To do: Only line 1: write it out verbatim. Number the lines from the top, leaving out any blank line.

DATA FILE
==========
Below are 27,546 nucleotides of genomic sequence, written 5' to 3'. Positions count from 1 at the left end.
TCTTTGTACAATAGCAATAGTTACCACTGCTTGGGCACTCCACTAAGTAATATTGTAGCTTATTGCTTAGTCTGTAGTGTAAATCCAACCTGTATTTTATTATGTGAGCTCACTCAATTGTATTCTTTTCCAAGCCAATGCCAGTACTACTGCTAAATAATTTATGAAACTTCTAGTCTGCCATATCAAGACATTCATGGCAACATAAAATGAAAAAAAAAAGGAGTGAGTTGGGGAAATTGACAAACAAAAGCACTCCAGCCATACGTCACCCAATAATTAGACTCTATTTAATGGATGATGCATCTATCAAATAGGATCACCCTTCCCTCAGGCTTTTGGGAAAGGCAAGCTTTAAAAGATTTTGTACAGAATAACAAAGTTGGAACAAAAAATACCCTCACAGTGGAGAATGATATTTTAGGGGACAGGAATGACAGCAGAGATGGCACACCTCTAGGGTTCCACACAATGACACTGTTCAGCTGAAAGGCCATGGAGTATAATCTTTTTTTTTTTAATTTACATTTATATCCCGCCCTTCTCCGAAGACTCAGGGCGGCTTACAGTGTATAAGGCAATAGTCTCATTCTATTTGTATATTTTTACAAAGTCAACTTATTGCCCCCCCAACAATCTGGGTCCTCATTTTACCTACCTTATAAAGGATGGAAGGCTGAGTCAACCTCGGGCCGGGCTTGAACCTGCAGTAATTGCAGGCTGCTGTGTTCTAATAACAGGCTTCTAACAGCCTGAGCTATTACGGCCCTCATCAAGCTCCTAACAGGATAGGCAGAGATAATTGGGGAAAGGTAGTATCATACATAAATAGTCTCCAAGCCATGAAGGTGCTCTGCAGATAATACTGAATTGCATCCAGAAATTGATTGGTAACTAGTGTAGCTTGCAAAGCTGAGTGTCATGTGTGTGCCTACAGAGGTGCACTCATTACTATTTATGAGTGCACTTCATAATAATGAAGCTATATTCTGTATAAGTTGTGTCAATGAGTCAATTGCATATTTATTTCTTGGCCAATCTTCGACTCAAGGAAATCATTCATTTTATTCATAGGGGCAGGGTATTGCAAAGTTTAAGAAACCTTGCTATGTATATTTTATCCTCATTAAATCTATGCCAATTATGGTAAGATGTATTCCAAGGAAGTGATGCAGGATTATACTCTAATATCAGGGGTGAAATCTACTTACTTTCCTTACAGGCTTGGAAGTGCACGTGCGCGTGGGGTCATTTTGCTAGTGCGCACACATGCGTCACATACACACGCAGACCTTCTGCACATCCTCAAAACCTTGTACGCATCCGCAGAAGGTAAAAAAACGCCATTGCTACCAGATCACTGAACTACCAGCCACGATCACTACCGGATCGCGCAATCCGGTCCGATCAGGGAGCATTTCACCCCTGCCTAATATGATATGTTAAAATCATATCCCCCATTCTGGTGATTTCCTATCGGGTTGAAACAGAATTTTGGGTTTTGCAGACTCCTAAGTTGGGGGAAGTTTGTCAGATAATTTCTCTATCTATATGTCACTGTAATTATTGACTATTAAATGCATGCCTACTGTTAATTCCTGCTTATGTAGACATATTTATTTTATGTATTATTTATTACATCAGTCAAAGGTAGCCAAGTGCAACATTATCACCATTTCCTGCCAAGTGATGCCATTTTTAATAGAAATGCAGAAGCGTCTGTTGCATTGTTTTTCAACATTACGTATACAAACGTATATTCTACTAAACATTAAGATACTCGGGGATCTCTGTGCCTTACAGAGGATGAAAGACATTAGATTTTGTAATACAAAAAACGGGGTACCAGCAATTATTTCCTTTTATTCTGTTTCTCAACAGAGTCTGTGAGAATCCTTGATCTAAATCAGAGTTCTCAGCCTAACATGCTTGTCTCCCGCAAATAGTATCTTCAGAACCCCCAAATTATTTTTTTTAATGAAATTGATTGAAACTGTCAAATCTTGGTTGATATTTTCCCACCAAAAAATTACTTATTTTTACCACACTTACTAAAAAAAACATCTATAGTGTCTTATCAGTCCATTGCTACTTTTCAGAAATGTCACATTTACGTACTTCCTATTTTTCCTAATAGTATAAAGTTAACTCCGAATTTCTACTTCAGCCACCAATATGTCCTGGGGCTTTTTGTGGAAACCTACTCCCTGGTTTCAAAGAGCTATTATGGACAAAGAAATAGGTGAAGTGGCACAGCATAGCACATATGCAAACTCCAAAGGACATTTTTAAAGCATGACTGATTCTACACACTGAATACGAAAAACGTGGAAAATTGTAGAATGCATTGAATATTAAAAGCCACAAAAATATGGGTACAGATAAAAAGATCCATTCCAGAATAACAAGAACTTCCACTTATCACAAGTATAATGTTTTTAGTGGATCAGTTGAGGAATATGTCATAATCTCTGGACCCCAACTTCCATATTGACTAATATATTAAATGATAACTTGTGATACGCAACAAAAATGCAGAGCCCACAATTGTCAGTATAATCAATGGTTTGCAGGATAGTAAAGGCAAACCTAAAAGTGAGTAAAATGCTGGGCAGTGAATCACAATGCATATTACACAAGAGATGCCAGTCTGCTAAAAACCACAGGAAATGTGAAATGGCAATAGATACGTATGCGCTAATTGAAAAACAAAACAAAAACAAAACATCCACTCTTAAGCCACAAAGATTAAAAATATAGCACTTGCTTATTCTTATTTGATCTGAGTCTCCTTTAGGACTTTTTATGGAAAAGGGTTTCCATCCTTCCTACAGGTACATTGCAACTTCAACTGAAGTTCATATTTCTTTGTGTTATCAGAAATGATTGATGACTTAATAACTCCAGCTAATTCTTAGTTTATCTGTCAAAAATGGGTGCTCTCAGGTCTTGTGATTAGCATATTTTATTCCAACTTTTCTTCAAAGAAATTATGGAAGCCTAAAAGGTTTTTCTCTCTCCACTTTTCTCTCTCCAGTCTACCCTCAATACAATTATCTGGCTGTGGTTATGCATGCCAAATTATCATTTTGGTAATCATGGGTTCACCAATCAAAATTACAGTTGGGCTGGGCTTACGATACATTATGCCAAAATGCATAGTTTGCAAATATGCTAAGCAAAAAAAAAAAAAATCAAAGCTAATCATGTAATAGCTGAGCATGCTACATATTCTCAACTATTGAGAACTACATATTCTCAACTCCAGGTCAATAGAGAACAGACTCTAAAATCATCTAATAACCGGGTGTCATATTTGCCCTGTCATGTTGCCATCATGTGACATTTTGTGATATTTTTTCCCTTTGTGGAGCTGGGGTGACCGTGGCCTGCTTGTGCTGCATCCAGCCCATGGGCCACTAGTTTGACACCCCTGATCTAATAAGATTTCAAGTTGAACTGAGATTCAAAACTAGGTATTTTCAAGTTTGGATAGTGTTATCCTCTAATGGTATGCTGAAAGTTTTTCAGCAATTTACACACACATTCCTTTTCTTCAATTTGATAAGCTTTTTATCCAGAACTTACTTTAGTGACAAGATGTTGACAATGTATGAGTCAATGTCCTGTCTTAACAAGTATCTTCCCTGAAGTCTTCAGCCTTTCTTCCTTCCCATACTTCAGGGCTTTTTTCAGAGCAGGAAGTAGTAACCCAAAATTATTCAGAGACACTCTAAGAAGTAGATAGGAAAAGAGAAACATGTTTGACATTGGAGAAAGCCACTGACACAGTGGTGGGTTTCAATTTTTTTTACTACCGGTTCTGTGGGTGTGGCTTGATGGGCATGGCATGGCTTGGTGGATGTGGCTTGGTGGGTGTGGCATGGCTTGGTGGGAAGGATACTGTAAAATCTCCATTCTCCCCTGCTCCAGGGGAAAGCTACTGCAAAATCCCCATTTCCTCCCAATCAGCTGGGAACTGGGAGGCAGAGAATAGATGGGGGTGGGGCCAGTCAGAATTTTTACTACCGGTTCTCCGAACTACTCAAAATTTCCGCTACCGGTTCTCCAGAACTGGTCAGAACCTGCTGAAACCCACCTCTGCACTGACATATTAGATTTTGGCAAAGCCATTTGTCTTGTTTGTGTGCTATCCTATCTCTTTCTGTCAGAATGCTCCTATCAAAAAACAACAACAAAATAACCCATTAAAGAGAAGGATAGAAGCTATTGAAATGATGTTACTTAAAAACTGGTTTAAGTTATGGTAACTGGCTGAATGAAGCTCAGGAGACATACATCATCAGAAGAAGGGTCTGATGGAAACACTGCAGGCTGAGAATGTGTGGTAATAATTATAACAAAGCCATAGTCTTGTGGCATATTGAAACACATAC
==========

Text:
Below are 27,546 nucleotides of genomic sequence, written 5' to 3'. Positions count from 1 at the left end.